Tom Brazier – A Promise is a Promise

Possibly the best blog post you’ll read all week on the Bishops, the Clergy and Gay Marriage.

Revd Tom Brazier (C) Keith Blundy / Aegies Associates

Revd Tom Brazier
(C) Keith Blundy / Aegies Associates

Promises are binding. But who is it who does the actual binding?

We have such a love, don’t we, of binding other people. We love to point fingers. We love to hold others to account. We externalise morality: making it about how others behave. This is odd, because the only people we can control directly is ourselves. But then maybe that is it: what a terror to actually have moral volition, to be responsible for choice. Far easier to stand on the sidelines and wring one’s hands about the behaviour of people over whom we do not have control. The responsibility of applying one’s morality to oneself is terrifying!

Awkwardly, though, Jesus has a word for externalising morality: hypocrisy. Our primary moral concerns, as Christians, must be to do with our own behaviour. So, with promises, our first objective must be to keep our own promises. Only once we are reasonably on the path to integrity in this regard (none of us being perfect), can we turn our (mostly-log-decluttered) eye to to our brothers and sisters.

Given what I have said so far, you might ask whether we should ever, in fact, hold other people to their promises. I think we must for the sake of justice. When a promise is broken, there is a party who is the victim of that broken promise and, in so much as they are a victim, the voice of justice (and therefore the voice of God) is on their side.

So, taking the concrete example of divorce, our society rightly insists on intervening and ensuring that justice is done when wedding vows are broken. And so we have rules about the conditions under which we will allow a marriage promise to be broken. And we sometimes insist that, even after divorce, some of the conditions of the promise continue to be honoured in the form of alimony. Sometimes, it must be said, we get this horribly wrong: most notably when we forget that a husband made a promise not to beat his wife whilst remembering that the wife made a promise to remain faithful to her husband. But even this underscores the point: we should be holding the husband accountable to his promise.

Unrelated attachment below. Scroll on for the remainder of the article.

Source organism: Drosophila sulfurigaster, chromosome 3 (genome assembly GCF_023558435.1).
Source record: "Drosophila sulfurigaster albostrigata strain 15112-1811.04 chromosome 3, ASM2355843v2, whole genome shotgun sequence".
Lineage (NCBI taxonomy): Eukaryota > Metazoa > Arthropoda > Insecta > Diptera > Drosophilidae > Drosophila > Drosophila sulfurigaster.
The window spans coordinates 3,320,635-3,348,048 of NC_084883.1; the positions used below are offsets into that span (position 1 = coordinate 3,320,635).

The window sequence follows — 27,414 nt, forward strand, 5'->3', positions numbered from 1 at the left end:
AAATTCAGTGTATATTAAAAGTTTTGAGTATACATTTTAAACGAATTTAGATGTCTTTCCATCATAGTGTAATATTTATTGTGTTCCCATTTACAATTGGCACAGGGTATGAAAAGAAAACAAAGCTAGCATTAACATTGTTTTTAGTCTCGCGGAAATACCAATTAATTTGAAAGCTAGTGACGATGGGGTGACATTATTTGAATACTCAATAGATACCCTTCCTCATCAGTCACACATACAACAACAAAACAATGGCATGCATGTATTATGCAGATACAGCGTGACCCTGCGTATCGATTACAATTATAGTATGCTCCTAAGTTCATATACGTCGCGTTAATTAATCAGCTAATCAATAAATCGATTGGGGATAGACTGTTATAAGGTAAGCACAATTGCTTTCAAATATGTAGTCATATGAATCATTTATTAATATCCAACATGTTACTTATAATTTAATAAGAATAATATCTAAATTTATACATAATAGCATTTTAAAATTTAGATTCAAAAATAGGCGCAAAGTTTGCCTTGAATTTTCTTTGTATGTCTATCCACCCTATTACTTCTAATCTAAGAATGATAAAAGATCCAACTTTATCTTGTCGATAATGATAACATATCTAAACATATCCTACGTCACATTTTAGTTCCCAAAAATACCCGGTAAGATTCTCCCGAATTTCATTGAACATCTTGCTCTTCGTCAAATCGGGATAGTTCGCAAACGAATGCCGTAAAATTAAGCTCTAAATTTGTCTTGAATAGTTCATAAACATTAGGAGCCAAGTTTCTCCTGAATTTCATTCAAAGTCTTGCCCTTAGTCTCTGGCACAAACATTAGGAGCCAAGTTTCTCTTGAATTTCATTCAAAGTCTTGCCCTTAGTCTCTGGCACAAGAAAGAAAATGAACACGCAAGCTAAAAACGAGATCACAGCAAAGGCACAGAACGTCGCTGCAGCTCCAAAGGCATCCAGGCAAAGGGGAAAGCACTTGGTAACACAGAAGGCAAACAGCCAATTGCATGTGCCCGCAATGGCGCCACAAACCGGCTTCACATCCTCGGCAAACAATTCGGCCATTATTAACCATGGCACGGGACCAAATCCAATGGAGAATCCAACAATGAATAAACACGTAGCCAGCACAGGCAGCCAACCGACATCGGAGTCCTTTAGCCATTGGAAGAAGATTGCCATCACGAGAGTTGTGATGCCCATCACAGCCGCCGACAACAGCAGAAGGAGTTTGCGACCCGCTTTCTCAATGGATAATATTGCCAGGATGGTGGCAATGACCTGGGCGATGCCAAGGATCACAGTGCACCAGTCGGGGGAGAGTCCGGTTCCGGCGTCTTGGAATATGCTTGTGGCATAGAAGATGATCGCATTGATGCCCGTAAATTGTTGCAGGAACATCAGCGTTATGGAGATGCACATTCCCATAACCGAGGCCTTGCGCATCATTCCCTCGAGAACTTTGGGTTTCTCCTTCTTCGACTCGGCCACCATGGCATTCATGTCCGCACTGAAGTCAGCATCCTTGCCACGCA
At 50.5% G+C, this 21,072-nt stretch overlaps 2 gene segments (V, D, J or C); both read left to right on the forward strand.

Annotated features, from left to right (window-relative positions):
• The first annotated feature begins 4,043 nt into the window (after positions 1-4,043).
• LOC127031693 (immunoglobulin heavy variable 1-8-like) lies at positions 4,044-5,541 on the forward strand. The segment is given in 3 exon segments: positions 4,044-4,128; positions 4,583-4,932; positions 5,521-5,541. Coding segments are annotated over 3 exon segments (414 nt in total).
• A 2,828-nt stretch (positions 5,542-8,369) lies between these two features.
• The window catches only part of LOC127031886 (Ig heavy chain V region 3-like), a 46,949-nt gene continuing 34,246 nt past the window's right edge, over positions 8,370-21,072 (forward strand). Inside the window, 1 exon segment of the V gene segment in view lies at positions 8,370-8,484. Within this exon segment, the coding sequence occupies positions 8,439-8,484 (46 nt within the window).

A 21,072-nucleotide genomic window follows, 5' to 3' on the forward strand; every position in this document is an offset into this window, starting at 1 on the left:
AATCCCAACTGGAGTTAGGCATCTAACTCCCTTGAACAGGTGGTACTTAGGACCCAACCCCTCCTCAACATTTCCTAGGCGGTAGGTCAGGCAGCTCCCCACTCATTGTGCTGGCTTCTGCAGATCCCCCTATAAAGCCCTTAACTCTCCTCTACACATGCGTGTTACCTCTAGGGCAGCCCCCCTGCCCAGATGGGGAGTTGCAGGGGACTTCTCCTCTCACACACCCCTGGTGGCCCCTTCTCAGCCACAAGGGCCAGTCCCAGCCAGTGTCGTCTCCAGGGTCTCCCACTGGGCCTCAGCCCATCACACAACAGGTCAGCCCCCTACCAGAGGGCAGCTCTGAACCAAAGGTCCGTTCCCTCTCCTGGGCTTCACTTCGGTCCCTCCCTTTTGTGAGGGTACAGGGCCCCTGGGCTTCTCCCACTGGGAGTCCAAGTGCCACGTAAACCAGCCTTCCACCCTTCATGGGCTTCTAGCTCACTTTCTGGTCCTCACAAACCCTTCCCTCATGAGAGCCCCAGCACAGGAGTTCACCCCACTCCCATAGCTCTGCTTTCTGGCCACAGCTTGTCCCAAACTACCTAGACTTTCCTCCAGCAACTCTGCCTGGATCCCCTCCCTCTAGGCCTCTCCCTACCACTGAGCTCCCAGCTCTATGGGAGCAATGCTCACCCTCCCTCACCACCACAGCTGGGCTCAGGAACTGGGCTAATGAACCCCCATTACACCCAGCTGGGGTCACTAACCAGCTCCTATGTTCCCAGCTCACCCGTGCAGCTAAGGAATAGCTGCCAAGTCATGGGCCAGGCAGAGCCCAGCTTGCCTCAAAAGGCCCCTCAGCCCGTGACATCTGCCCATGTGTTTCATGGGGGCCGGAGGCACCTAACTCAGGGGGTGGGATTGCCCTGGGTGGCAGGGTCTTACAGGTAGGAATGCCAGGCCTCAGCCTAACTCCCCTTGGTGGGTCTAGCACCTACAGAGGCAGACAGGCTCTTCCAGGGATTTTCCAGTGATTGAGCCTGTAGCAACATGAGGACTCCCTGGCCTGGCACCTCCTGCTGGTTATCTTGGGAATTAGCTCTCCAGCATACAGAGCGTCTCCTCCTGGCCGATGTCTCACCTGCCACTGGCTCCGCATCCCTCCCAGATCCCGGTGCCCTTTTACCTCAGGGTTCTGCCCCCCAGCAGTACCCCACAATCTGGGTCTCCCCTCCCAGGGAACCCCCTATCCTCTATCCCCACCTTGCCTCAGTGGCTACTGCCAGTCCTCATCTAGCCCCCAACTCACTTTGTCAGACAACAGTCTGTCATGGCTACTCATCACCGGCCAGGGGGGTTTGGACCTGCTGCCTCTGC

So promises are binding. The primary party who ensures that a promise is kept should be the person making the promise. When this fails, a necessary, but very much second best, form of binding is imposed by society upon the person who made the promise.

This leaves a last few things to say concerning recent conversations about same sex marriage.

First, there has been a lot of talk about the Clergy Discipline Measure and the Ecclesiastical Jurisdiction Measure. There is a lot of fear that bishops will be heavy handed in using these rules to hold clergy to their promises. There has been discussion about whether these rules can apply in this case.

The primary thing to say, though, is that it ought never to come to a question of the use of the CDM or EJM. Clergy who have made promises should behave with integrity and this should obviate the need for these measures to be imposed. In fact, as with all law, it is only in the case where things go as they should not have done that law needs to be applied. We write laws in the hopes of never having to use them.

In this regard, we have to be very careful in how we interpret what we say to each other. Are we acting as society imposing promises, or are we acting as brothers and sisters exhorting each other to keep our own promises? Is it a first or second person kind of conversation? I hope it is clear that this entire blog post is a first person conversation, exhorting “us”, rather than imposing on “you”. In fact, in this regard, I am more blessed than a bishop because it should be clear that I have no authority to impose the CDM or EJM, and therefore cannot be forcing promises on “you”.

Second, there are clergy who are threatening to enter into same sex marriages in defiance of their bishops and the present teaching of the Church of England. I exhort these clergy (as a brother) to think very carefully about their reasons for breaking their promises. We can intentionally break promises because we no longer want to keep them and we can intentionally break them because we can no longer keep them in good conscience. These are very different cases. If you plan break your promise in this way, do you do so as a matter of justice to others, or do you do so for you own, personal, sake?

Finally, there are clergy planning to conduct blessings of same sex relationships in defiance of their bishops and the present teaching of the Church of England. I exhort these clergy to think very carefully about whether this is an act of integrity. You may be certain that the church is mistaken in its teaching, but what is the correct response to that? Several options present themselves. Do you withdraw from the church in good conscience, perhaps finding another church which agrees with you? Do you keep good faith with the church whilst fighting for change? Or do you make yourself into a liar in your relationship with the church whilst simultaneously offering God’s blessing to same sex couples as a minister of the church? For my part, it feels like the latter choice is an act of injustice against both the church and the couple in question.